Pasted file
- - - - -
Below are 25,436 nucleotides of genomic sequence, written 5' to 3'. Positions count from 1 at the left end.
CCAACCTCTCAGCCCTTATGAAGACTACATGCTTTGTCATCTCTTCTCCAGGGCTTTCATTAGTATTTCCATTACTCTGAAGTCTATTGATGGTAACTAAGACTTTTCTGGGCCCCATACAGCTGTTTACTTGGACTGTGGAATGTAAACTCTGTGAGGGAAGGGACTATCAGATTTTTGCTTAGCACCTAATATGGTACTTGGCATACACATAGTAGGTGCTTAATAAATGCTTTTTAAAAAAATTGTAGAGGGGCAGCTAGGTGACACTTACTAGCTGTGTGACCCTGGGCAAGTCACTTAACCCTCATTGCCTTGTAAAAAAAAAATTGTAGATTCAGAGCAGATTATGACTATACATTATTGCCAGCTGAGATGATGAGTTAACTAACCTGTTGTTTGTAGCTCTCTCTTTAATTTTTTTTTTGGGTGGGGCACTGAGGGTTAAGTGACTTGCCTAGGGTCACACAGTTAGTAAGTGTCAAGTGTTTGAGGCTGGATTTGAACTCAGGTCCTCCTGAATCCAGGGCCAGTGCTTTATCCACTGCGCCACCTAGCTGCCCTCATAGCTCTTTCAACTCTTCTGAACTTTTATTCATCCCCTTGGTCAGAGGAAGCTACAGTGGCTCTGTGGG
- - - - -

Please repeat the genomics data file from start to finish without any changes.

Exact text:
Below are 25,436 nucleotides of genomic sequence, written 5' to 3'. Positions count from 1 at the left end.
CCAACCTCTCAGCCCTTATGAAGACTACATGCTTTGTCATCTCTTCTCCAGGGCTTTCATTAGTATTTCCATTACTCTGAAGTCTATTGATGGTAACTAAGACTTTTCTGGGCCCCATACAGCTGTTTACTTGGACTGTGGAATGTAAACTCTGTGAGGGAAGGGACTATCAGATTTTTGCTTAGCACCTAATATGGTACTTGGCATACACATAGTAGGTGCTTAATAAATGCTTTTTAAAAAAATTGTAGAGGGGCAGCTAGGTGACACTTACTAGCTGTGTGACCCTGGGCAAGTCACTTAACCCTCATTGCCTTGTAAAAAAAAAATTGTAGATTCAGAGCAGATTATGACTATACATTATTGCCAGCTGAGATGATGAGTTAACTAACCTGTTGTTTGTAGCTCTCTCTTTAATTTTTTTTTTGGGTGGGGCACTGAGGGTTAAGTGACTTGCCTAGGGTCACACAGTTAGTAAGTGTCAAGTGTTTGAGGCTGGATTTGAACTCAGGTCCTCCTGAATCCAGGGCCAGTGCTTTATCCACTGCGCCACCTAGCTGCCCTCATAGCTCTTTCAACTCTTCTGAACTTTTATTCATCCCCTTGGTCAGAGGAAGCTACAGTGGCTCTGTGGG